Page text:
The building had no elevator. It was five stories and the movers had maneuvered the sofa-bed up four of them. The stairs were narrow and inconsistent from floor to floor, so that as they made their way around each turn, it took figuring and a lot of shoving to make the piece of furniture go. “God help the poor bastards who have to take this out again,” said Brett as they passed the third floor. Later on, his comments towards the sofa-bed were less considerate.
Mark took the nature of his partner in stride. Brett was 52, thirty-one years older than Mark, and a little bit frightening at times. Brett was massive, quick to anger, indifferent to pain – both his own and Mark’s – and often impatient. What he did not have was endless energy, and that was where Mark beat him hands down. But because of it Mark had to do most of the leg work around the Furniture store’s warehouse.
Brett did all the driving. They spent most of their days in the truck, delivering or picking up, but they didn’t talk much. They didn’t listen to the radio much. Mark could start a conversation and Brett didn’t seem to mind, but their talking never seemed to go on very long.
Now they were making the last turn to bring it onto the fifth floor. The stairs made a tight bow around a bit of plastered wall. Brett was below, holding most of the weight on his shoulders, and Mark was squeaking the sofa-bed between the stair’s railing and the wall. Then suddenly Mark heard a grunt, and then a great wheeze, and the sofa-bed fell out of Mark’s hands.
Mark couldn’t see what happened. He could see the end of the sofa and that was all. “Brett?” he asked.
Mark took a couple of steps down and squeezed around the corner of the couch, so he could look underneath it. Brett was upside down on the stairs, the couch pinning his hip, his legs pointed at Mark and his head out of sight.
“Brett, what’s wrong?”
He heard the answer with some trouble. “Come here,” Brett said.
There was all of fourteen inches between Brett’s legs, the sofa-bed and the wall. Mark bent forward, let himself fall into the hole, and caught himself on his arms without touching Brett’s legs. From there it was easy to snake the rest of the way through.
Brett was covered in sweat. His face was brick-red. “I think its ... a heart-attack,” said Brett. “I felt my arm just before ...” He caught his breath. “Call,” he managed.”
Checking around himself for his cell, Mark realized he’d left it in the truck. “I’ll be right back,” the younger kid said, and with that he was gone.
Brett tried to stop him, but he couldn’t shout. Helplessly, he listened to Mark run and jump down the stairs, until finally going out the inside front door, then the outside front door. Brett heard them close, one at a time.
He laid as still as he could, wishing he could get the sofa-bed off him, not daring to do it himself. He didn’t want anyone else, either, not unless they could both pick it up together. A long time passed. Brett chastized himself for getting into this trouble. He was mad at himself for being as old as he was.
Distantly, he heard an apartment buzzer ringing insistently. Mark had realized by now that the truck was locked, and that he couldn’t get back in the building. Brett heard Mark yelling. Then the downstairs door opened, and Mark started running up the stairs.
Brett heard the door open at the top of the stairs.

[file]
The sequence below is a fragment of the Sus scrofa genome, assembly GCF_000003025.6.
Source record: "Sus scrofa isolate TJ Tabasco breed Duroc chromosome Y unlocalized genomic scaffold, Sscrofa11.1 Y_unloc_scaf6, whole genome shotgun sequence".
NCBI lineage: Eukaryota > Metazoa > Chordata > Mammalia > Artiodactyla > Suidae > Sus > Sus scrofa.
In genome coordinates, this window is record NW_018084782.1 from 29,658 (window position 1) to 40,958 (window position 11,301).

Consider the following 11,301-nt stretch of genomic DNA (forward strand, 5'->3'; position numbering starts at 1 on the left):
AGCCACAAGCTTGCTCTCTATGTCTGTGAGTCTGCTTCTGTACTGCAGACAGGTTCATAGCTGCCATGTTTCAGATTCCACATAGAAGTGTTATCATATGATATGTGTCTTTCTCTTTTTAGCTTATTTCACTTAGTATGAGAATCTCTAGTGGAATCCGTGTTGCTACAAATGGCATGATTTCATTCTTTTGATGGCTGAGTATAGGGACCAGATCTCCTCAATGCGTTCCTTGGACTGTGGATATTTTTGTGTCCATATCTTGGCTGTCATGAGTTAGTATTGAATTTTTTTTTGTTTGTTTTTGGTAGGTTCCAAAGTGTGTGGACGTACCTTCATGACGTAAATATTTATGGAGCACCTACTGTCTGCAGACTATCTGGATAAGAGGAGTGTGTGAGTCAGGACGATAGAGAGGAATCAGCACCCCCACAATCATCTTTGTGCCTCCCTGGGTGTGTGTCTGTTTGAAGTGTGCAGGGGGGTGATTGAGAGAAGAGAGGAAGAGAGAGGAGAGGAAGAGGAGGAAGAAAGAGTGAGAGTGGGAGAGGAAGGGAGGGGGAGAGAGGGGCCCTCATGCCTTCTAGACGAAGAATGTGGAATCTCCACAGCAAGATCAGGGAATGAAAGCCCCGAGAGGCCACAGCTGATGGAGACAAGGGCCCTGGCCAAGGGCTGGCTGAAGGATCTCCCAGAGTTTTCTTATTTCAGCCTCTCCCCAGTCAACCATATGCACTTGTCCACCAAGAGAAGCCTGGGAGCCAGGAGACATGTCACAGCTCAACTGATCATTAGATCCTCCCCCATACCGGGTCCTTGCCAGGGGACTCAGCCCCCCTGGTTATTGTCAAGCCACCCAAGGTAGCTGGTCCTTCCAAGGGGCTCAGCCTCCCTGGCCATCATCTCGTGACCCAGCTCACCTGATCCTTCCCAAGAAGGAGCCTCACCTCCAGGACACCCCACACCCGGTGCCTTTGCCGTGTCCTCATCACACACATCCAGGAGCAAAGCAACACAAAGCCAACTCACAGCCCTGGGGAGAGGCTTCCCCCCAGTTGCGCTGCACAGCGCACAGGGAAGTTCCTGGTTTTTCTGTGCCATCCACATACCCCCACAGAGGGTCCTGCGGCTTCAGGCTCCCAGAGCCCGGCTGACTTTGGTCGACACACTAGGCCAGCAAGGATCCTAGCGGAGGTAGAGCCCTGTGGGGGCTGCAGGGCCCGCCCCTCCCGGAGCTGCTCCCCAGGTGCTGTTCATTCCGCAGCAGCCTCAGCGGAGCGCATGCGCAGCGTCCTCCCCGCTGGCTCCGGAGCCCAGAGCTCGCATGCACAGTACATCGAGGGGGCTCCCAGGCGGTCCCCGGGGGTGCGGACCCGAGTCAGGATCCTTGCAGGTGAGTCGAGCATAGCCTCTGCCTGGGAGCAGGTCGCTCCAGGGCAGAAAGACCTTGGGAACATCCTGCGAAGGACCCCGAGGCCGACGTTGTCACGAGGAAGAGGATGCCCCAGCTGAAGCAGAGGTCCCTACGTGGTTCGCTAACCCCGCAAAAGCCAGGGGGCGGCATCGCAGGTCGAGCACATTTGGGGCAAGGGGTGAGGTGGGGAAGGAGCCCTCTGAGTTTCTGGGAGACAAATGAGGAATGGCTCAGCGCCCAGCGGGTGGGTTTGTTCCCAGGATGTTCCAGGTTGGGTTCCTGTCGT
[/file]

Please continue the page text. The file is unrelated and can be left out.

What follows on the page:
“Hello?” said someone, probably the client. It was a woman. “Did you need an ambulance?”
Brett did his best to be heard. “Yes,” he answered, biting off the word.
“I’ll call it,” said the woman.
The footsteps told Brett that Mark was nearly up up to the fourth floor. “Brett, I can’t get my phone,” he said.
“Someone else is calling,” said Brett. He felt a wave of nausea. Then he realized he couldn’t feel his legs.
Appearing, Mark moved to kneel on the steps, where he looked down at Brett. “Do you want me to do something?”
“No,” said Brett. “Just stay there and don’t do a ... fucking thing,” He barely breathed out the last words.
Mark swallowed. “Does it hurt?”
“Not as much as you’d think. I can’t feel that much now.”
“Oh,” said Mark, scared. “That’s not good.”
Brett whispered. “It is what it is, kid. Don’t ... don’t get worried about it.”
Neither spoke. A minute passed and the woman came again to the top of the stairs. “They’re on their way,” she said. “How are you?”
“He’s in a bad way,” answered Mark. “Find someone up there who can help me get this sofa off him!”
The woman paused, and said, “Okay.” She went away and the door above the movers closed.
“Kid, if you try to move this fucking thing off me, I’ll kill you.”
“We can’t leave it on you like this.”
Brett grinned. “Stop worryin’, I said. I can’t feel my left arm at all, and my right one’s just about dead. So am I, I think.”
Mark was really scared now. He’d broken into his own sweat. “Brett?”
“Don’t be a kid all your life, kid,” Brett told him. “It ain’t worth it.”
Then, like that, he was gone.
Mark blinked, and began to cry. It was shock, really ... he didn’t sob or break down. He didn’t take his eyes off Brett’s face, either. He’d never seen Brett look the way he did.
The door opened again and the woman’s voice came down. “No one’s home,” she said.
“Don’t worry about it,” answered Mark. Then he started, remembering it was what Brett had told him. Mark moved back, walking down the steps until he came to stand next to the fourth floor door. And there he waited. He thought about deciding not to go to university the autumn before. He thought about not starting the band with Fred and Roddy. He thought about ending it with Olivia, four months ago.
He’d decided how to stop being a kid before the paramedics arrived.